Pompeii, Civil Rights, and Procrastination

I’m finding it difficult to wrap my head around what I have to do today, so I’m going to take a brief moment to say a few words and then (hopefully) get to work. Part of my problem is that my classroom is so cold I can’t feel my fingers. Or my toes. Or my nose. Someone asked me once why I would need a heavy wool coat in Texas; this is why.

Another thing on my mind is the new movie (not quite out yet) called Pompeii. I got to see an advanced screening last night, and I gotta tell you, I was impressed. The fact that it had a half naked Jon Snow was reason enough to get me into the movie, but there was an actual story line. And character development! Yes, between gladiatorial fisticuffs and erupting volcanic CGI, there was a story to be told! And it was good!

Kit Harington, Milo from Pompeii

Oh those abs in 3D are amazing!!

Adewale Akinnuoye-Agbaje, Atticus from Pompeii

Also a handsome specimen…

The Celt (Kit Harington aka Jon Snow) watched his entire family/village/people be massacred by the Roman army at some Celtic rebellion, and then is captured and put into slavery. Fast forward and we see him as a gladiator in Londinium (not sure if that’s a real place, but thanks for showing me the British as the barbaric outliers instead of the glorious Empire they would be later). He’s sold to be the final battle for a “barbaric” gladiator named Atticus (Adewale Akinnuoye-Agbaje) who is about to earn his freedom.

Emily Browning, Cassia from Pompeii

Lucky girl… She gets to kiss Kit Harington. *sigh*

Somewhere in there, he meets and falls in love with the young lady Cassia (Emily Browning), who is being ogled by the lascivious and crazy Roman senator/general Corvus (Keifer Sutherland), the same man who killed the Celt’s people. And in the middle of it all, Mount Vesuvius erupts, causing mass chaos and death all around our main characters as they struggle to escape.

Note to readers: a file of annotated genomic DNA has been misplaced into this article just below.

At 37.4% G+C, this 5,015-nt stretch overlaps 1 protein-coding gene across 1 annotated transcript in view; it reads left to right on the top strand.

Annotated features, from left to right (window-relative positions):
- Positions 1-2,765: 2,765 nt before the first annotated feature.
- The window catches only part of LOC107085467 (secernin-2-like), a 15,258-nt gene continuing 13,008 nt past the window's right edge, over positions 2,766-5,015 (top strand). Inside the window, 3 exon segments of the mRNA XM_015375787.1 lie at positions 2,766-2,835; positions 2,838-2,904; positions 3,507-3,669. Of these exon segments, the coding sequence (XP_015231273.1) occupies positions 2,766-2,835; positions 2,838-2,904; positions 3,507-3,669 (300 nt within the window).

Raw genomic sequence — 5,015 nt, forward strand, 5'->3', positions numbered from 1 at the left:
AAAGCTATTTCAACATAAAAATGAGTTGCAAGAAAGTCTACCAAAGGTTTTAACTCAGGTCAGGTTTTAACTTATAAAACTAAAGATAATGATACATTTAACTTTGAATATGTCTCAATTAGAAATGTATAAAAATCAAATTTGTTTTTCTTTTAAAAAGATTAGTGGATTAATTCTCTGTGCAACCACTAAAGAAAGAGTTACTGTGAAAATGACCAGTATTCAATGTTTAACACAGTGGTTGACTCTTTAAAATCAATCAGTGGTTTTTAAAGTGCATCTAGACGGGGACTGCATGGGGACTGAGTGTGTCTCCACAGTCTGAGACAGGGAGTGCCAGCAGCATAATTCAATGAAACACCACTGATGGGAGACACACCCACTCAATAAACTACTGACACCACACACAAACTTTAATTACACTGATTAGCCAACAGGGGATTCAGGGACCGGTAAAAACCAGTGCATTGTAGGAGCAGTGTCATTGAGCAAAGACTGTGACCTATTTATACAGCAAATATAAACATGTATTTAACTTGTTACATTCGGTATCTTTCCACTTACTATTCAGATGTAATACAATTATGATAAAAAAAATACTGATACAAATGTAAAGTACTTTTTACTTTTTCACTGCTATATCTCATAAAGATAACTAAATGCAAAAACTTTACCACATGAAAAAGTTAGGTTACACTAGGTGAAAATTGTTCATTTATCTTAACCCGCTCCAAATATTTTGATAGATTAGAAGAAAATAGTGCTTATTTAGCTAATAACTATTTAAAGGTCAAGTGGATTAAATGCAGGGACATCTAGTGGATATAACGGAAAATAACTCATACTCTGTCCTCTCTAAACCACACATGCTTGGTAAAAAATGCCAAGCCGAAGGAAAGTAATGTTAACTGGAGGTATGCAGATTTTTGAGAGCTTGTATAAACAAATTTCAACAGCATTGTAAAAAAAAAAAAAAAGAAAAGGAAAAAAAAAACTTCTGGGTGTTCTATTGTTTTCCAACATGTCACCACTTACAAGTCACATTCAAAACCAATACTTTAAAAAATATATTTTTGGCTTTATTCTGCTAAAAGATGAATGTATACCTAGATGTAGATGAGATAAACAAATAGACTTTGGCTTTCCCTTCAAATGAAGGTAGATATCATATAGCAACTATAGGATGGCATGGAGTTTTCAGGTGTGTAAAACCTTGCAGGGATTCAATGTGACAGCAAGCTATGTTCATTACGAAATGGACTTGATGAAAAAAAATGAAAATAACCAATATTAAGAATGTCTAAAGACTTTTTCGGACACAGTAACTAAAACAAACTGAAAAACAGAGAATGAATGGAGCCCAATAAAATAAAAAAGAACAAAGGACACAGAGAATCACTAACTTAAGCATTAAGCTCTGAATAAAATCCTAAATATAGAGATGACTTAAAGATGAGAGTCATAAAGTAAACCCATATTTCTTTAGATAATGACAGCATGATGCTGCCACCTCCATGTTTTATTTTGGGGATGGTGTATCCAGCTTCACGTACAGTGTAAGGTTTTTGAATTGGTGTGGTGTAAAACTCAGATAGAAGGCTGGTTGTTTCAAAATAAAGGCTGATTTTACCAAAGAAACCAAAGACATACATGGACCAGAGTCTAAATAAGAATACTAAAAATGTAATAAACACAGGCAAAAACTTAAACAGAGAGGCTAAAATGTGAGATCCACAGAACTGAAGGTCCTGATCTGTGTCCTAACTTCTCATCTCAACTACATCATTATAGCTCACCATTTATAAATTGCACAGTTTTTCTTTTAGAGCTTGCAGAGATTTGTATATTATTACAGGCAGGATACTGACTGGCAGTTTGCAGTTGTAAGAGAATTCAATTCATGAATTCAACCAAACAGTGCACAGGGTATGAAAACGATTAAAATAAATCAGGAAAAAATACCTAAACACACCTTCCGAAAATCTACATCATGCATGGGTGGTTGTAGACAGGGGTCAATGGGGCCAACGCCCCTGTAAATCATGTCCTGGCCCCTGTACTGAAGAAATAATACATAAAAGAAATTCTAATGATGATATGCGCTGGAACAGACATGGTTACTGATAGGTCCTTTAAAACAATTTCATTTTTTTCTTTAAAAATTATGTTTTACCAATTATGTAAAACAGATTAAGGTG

There were gasps amongst the audience members, and when Cassia’s mom (Carrie-Ann Moss) finally speaks up about the evil senator who is trying to force her daughter into a marriage, there were actually cheers! I think the audience was invested in the characters as well as the violence and effects.

I’d recommend it, definitely!

For me, though, it also touched on a subject that tends to be close to my heart: race issues. In a time when race was determined more by place of birth than the color of your skin, the Celt (white) was treated with the same disdain as Atticus (black), and they recognized each other as brothers. They recognized their equality through their trials and tribulations, not through the color of their skin. And that is a beautiful thing.

It is a sign that perhaps Hollywood is finally beginning to use their powers for good, because it was such a subtle thing that it might begin to take hold. There may be a day when race isn’t a major part of American culture. I hope I live long enough to see that day.

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